Even where the First Amendment provides a right of public access, however, this right is “‘qualified’ and is not absolute.” In re New York Times, 585 F.Supp.2d at 90; see also Brice, 649 F.3d at 795. In particular, the presumption of public access may be overridden upon a showing by the government that “(1) closure serves a compelling interest; (2) there is a substantial probability that, in the absence of closure, this compelling interest would be harmed; and (3) there are no alternatives to closure that would adequately protect the compelling interest.” Brice, 649 F.3d at 796 (quoting Wash. Post, 935 F.2d at 290). Thus, for example, the D.C. Circuit has held that documents underlying material witness warrants in a prosecution for sexual abuse, which contained “intensely private and painful information about [two juvenile victims’] medical and mental health issues, ” may be withheld under the First Amendment on the ground that disclosure, even with redaction of the witnesses’ names, would “entail a grotesque invasion of the victims’ privacy.” Brice, 649 F.3d at 795, 797.[6]

         2.Common Law Right of Access to Public Records

         In addition to the right of access guaranteed by the First Amendment, the D.C. Circuit has recognized a “broader, but weaker, common law right” of access to public records, including certain “judicial records.” El-Sayegh, 131 F.3d at 160 (D.C. Cir. 1997) (citing Wash. Legal Found. v. U.S. Sentencing Comm’n, 89 F.3d 897, 898 (D.C. Cir. 1996)). Much like the First Amendment analysis described above, “the decision whether a document must be disclosed pursuant to the common law right of access involves a two-step inquiry.” Wash. Legal Found., 89 F.3d at 902. First, the court “must decide whether the document sought is a ‘public record, ’” id. (internal quotation mark omitted), with a document’s status as a covered “judicial record” dependent on “the role it plays in the adjudicatory process.” SEC v. Am. Int’l Grp., 712 F.3d 1, 3 (D.C. Cir. 2013) (explaining that the common law protects the public’s right to inspect and copy “those ‘government documents created and kept for the purpose of memorializing or recording an official action, decision, statement, or other matter of legal significance, broadly conceived’” (quoting Wash. Legal Found., 89 F.3d at 905)).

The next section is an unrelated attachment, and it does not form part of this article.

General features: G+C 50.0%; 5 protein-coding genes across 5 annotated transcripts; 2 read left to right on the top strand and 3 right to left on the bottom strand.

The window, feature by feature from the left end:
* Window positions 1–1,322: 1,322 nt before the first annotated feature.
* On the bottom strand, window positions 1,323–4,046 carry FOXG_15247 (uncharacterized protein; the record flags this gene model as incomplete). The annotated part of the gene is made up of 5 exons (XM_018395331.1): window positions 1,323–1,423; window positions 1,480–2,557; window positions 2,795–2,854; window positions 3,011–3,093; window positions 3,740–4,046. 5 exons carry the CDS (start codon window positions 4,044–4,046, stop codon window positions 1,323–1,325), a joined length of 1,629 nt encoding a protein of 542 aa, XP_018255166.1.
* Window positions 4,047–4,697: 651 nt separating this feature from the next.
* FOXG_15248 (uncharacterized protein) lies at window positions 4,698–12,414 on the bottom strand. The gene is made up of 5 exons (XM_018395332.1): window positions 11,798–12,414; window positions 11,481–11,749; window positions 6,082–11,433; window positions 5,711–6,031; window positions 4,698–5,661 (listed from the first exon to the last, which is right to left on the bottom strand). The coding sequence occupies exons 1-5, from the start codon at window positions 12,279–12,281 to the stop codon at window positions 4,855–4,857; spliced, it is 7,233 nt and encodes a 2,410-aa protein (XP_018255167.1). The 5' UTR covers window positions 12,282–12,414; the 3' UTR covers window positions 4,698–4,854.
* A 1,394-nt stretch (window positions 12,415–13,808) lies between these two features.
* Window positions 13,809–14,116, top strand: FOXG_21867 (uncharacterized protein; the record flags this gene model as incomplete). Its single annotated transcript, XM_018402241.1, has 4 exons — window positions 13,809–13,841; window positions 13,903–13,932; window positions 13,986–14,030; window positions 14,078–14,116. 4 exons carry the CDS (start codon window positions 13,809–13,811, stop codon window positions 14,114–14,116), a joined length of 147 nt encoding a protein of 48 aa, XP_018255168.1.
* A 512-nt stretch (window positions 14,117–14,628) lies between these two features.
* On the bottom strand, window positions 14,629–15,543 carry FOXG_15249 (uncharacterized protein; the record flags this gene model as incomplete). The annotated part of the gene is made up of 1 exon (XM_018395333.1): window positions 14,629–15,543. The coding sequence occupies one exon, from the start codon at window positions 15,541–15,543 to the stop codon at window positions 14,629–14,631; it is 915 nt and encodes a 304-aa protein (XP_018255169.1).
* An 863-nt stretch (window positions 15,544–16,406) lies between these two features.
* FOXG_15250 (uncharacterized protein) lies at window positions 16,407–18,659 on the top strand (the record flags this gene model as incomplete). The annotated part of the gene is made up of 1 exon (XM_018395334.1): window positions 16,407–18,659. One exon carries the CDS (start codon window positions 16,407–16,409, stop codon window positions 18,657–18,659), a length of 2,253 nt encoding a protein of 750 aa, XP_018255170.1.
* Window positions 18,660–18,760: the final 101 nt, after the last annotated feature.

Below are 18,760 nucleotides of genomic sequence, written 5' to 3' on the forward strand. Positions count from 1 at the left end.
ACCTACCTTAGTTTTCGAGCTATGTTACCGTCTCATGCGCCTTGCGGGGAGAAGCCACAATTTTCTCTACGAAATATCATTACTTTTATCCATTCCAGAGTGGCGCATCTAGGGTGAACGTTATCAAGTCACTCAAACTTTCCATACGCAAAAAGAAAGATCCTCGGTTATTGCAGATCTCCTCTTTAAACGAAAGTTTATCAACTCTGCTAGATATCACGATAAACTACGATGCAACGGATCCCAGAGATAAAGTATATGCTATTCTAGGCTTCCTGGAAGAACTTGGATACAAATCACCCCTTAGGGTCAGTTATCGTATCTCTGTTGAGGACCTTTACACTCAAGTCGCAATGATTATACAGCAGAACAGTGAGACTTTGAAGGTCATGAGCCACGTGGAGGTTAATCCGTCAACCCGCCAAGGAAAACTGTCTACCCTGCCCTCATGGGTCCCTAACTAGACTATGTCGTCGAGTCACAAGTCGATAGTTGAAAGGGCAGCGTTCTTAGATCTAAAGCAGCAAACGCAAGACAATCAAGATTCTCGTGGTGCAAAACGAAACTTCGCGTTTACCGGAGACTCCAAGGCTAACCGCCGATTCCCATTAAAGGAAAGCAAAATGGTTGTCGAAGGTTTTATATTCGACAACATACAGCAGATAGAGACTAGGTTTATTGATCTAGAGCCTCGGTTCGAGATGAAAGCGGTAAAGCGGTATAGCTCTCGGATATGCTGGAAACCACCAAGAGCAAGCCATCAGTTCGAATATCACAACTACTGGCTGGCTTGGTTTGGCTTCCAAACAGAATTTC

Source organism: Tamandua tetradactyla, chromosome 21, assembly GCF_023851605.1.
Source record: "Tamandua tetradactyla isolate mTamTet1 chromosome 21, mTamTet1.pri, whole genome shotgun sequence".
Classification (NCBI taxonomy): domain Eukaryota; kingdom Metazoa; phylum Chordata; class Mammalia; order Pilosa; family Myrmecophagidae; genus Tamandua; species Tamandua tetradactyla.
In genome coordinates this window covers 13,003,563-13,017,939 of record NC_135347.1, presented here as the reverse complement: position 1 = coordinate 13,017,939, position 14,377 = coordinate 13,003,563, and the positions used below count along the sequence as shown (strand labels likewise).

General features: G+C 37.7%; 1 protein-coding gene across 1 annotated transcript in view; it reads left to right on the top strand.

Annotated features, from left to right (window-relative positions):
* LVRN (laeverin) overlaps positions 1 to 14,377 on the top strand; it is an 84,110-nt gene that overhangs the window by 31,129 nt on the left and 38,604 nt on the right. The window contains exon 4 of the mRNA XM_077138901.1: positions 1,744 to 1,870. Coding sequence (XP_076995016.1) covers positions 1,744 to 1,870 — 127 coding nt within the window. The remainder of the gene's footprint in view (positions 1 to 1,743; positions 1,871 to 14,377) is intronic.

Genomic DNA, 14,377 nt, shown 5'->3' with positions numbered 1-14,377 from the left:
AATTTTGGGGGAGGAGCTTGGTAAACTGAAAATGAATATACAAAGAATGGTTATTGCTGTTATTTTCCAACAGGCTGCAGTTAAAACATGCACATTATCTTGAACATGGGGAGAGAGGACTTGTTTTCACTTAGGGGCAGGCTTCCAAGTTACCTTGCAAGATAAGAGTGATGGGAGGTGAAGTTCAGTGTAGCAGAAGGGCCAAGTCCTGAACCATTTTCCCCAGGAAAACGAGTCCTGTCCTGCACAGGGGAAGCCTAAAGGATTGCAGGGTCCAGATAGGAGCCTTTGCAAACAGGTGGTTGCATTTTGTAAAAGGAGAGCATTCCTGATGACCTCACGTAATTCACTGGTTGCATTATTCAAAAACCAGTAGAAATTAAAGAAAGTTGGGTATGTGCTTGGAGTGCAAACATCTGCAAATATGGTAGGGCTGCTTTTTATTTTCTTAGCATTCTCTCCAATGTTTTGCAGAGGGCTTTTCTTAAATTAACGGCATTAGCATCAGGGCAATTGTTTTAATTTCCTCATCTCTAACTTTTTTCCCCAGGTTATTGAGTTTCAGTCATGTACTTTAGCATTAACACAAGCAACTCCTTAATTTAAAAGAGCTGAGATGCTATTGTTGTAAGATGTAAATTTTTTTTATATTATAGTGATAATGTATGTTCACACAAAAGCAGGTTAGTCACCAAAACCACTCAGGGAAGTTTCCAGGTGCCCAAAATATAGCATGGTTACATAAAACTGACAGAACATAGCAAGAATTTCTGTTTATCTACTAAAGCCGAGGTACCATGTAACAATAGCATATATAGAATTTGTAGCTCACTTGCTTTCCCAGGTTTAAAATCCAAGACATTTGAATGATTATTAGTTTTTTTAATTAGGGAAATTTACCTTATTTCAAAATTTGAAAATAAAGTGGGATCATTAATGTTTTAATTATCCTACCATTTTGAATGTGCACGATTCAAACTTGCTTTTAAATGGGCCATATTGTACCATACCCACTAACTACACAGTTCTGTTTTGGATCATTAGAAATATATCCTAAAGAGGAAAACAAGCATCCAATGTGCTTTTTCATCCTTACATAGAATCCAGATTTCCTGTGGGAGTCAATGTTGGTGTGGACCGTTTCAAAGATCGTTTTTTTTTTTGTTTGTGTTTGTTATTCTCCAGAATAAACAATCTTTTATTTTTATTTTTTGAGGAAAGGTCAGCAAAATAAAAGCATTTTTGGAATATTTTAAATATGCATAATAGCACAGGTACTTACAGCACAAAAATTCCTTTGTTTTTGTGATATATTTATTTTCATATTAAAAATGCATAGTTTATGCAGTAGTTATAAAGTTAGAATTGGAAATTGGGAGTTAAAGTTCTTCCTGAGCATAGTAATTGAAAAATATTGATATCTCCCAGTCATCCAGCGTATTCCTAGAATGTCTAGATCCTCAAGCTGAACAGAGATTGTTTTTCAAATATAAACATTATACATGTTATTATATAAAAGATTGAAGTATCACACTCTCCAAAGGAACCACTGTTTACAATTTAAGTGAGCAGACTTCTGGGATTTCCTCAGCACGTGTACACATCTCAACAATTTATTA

Like the First Amendment, however, the common law provides only a qualified right of public access to covered judicial records. Thus, to determine whether a covered judicial record must be disclosed, the court must “balance the government’s interest in keeping the document secret against the public’s interest in disclosure.” Wash. Legal Found., 89 F.3d at 902. While the “starting point” of this analysis is the “strong presumption in favor of public access to judicial proceedings, ” EEOC v. Nat’l Children’s Ctr., Inc., 98 F.3d 1406, 1409 (D.C. Cir. 1996), the D.C. Circuit has identified six factors in determining whether disclosure is compelled under the common law: “(1) the need for public access to the documents at issue; (2) the extent of previous public access to the documents; (3) the fact that someone has objected to disclosure, and the identity of that person; (4) the strength of any property and privacy interests asserted; (5) the possibility of prejudice to those opposing disclosure; and (6) the purposes for which the documents were introduced during the judicial proceedings, ” id. (citing United States v. Hubbard, 650 F.2d 293, 317-22 (D.C. Cir. 1980)).


Buy This Entire Record For $7.95

Download the entire decision to receive the complete text, official citation,
docket number, dissents and concurrences, and footnotes for this case.

Learn more about what you receive with purchase of this case.